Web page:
Taking folic acid by mouth is more effective than eating foods rich in folic acid. Vitamin B12 is not as well absorbed by mouth as per injection.

Living with vitamin B12 deficiency anemia

Depending on the cause of your vitamin B12 deficiency, you may need to take vitamin B12supplements for the rest of your life. These may be pills or shots. This may seem difficult. But it will let you live a normal life without symptoms.

If your deficiency is due to a restrictive diet, you may want to work with a nutritionist. He or she can help ensure that you get enough vitamin B12 and other vitamins. Tell your healthcare provider about any symptoms and follow your treatment plan.

Key points about vitamin B12 deficiency anemia

  • With this condition, your body does not have enough healthy red blood cells, due to a lack (deficiency) of vitamin B

  • It is one of several types of megaloblastic anemia.
  • Without enough red blood cells, your tissues and organs don’t get enough oxygen. Without enough oxygen, your body can’t work as well.
  • Symptoms include weak muscles, numbness, trouble walking, nausea, weight loss, irritability, fatigue, and increased heart rate.
  • Treatment may include vitamin B12 supplements. It is also important to eat a well-balanced diet.
2 people found this helpful

Iron Deficiency: 7 Signs You Have an Iron Deficiency

Dr. Ashwini J 90% (124 ratings)
Bachelor of Ayurveda, Medicine & Surgery (BAMS), M.Sc - Dietitics/Nutrition
Dietitian/Nutritionist, Bangalore
Iron Deficiency: 7 Signs You Have an Iron Deficiency

As per the latest statistics published by the Center for Disease Control and Prevention, about 9% women suffer from a deficiency of iron. Though the proportion is relatively low, iron deficiency can lead to various diseases, which can be very difficult to cure. So, look out for these telltale signs of iron deficiency and check whether you suffer from any of them.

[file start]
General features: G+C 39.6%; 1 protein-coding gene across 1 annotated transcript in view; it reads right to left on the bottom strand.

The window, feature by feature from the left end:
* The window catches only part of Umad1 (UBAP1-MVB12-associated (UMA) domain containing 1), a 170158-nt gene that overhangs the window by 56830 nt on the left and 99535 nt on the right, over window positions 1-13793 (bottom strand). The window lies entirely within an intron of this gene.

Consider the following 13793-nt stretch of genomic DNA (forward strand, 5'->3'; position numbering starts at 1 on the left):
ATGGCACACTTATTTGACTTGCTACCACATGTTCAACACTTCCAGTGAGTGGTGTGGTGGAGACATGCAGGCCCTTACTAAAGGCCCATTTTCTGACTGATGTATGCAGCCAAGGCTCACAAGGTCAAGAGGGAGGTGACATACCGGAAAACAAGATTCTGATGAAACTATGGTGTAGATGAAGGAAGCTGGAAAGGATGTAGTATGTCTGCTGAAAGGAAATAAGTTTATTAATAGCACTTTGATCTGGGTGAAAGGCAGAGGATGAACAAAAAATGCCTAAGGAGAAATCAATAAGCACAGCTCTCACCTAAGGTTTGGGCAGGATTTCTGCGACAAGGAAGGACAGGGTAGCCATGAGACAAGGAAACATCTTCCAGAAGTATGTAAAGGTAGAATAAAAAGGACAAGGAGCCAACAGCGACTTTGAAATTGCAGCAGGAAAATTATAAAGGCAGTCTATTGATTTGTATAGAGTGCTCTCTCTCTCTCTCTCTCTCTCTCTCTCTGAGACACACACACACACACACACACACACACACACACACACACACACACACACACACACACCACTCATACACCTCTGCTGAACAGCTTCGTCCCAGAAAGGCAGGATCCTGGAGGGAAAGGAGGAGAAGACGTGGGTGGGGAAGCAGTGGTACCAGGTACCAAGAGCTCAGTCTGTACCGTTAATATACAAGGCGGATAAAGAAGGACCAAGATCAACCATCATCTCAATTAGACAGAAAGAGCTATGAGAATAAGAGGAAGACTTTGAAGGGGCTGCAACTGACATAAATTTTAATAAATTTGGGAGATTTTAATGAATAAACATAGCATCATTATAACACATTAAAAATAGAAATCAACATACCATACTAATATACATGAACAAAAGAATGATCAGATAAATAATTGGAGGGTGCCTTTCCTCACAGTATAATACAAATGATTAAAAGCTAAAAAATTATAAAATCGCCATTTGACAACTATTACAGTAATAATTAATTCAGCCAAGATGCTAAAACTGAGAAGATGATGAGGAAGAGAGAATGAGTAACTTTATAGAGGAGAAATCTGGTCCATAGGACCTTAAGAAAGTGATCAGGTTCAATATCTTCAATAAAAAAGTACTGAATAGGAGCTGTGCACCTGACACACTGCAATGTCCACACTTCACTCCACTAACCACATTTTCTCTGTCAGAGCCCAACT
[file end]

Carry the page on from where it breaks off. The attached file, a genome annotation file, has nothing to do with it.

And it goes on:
1. Fatigue: Your internal system uses iron for the production of haemoglobin, which is a component in the red blood cells, responsible for carrying oxygen to all parts of the body. So when the iron content is low, there is not enough haemoglobin production and all organ do not receive oxygen in the required quantities. This is bound to make you feel tired at most times.
  2. Inability to focus: People with iron deficiency often suffer from alteration in the synthesis of neurotransmitters. This can lead to decreased functionality and focusing abilities. This may also lead to the development of apathy towards all things, including family, friends, books, music or anything that you loved and enjoyed doing.
  3. Breathlessness: Without a proper supply of iron, there could be an oxygen crunch in the body, compelling you to feel breathless. This may happen anytime when you are working out or walking or reading a book.
  4. Paleness: Do you think your skin has lost lustre and become pale in the last few days? That’s definitely not a good sign and may be a symptom of decreased flow of blood and reduction in the RBC count.
  5. Trouble doing your daily chores: Low levels of iron in the body can cause your endurance level to suffer. Thus, you may find it difficult to run up the stairs or catch a vehicle or swim for a while.
  6. Soreness of muscles: Even if you could push yourself to reach the gym, you would experience the burns last longer than normal. Lack of right amount of iron prevents your muscles to recover at the right pace. As a result, you are likely to suffer from aches in the muscles.
  7. Brittle nails: If there is a recent a development of spoon-shaped or concave depression in the nails, it could be a sign of possible deficiency of iron.

Often people tend to ignore the warning signs that the body gives to inform about the problem that’s cropping up. But you can’t take chances with your health and so, check for these signs without any delay.

In case you have a concern or query you can always consult an expert & get answers to your questions!

6231 people found this helpful

7 Signs You Have A B12 Deficiency